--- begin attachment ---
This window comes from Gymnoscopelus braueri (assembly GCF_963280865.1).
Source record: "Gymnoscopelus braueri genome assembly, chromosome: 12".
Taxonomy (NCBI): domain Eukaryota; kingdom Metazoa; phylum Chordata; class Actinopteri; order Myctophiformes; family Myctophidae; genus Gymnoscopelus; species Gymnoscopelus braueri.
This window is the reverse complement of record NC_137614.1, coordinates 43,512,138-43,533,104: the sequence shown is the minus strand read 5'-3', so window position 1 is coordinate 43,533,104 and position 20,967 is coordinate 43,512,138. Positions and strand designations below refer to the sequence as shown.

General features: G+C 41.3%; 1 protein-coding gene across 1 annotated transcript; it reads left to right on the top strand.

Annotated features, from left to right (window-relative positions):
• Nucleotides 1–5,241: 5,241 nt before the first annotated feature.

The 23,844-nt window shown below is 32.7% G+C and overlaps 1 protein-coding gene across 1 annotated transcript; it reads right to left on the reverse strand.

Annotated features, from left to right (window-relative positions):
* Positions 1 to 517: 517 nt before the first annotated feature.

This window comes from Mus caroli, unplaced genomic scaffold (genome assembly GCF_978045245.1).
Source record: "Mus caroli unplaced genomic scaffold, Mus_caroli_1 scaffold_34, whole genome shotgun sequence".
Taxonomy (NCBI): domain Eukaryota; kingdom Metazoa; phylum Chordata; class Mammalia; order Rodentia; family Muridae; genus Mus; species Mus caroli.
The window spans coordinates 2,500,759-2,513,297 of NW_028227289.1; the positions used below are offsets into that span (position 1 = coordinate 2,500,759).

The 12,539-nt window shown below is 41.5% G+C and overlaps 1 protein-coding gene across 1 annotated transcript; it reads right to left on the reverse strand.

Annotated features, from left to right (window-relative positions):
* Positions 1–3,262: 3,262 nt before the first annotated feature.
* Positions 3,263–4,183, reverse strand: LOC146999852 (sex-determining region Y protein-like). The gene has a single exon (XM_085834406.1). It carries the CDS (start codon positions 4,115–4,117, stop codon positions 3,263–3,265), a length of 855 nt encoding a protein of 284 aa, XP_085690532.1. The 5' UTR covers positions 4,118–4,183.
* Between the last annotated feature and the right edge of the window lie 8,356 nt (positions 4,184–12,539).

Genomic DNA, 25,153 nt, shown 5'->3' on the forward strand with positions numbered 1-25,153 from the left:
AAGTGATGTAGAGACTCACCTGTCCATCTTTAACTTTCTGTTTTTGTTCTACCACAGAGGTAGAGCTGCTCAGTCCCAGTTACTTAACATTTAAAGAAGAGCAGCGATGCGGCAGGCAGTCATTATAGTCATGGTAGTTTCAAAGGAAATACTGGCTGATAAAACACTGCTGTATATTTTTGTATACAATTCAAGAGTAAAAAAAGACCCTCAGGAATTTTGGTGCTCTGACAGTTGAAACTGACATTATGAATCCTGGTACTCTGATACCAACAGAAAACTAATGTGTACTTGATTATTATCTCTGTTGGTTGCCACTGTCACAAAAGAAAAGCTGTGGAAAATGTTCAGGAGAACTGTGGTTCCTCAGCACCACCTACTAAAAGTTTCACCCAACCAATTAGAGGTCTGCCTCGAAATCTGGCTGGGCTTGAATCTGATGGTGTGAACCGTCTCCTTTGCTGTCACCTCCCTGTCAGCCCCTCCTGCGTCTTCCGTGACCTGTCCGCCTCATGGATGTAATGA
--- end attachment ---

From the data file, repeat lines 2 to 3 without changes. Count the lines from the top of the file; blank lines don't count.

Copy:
Source record: "Gymnoscopelus braueri genome assembly, chromosome: 12".
Taxonomy (NCBI): domain Eukaryota; kingdom Metazoa; phylum Chordata; class Actinopteri; order Myctophiformes; family Myctophidae; genus Gymnoscopelus; species Gymnoscopelus braueri.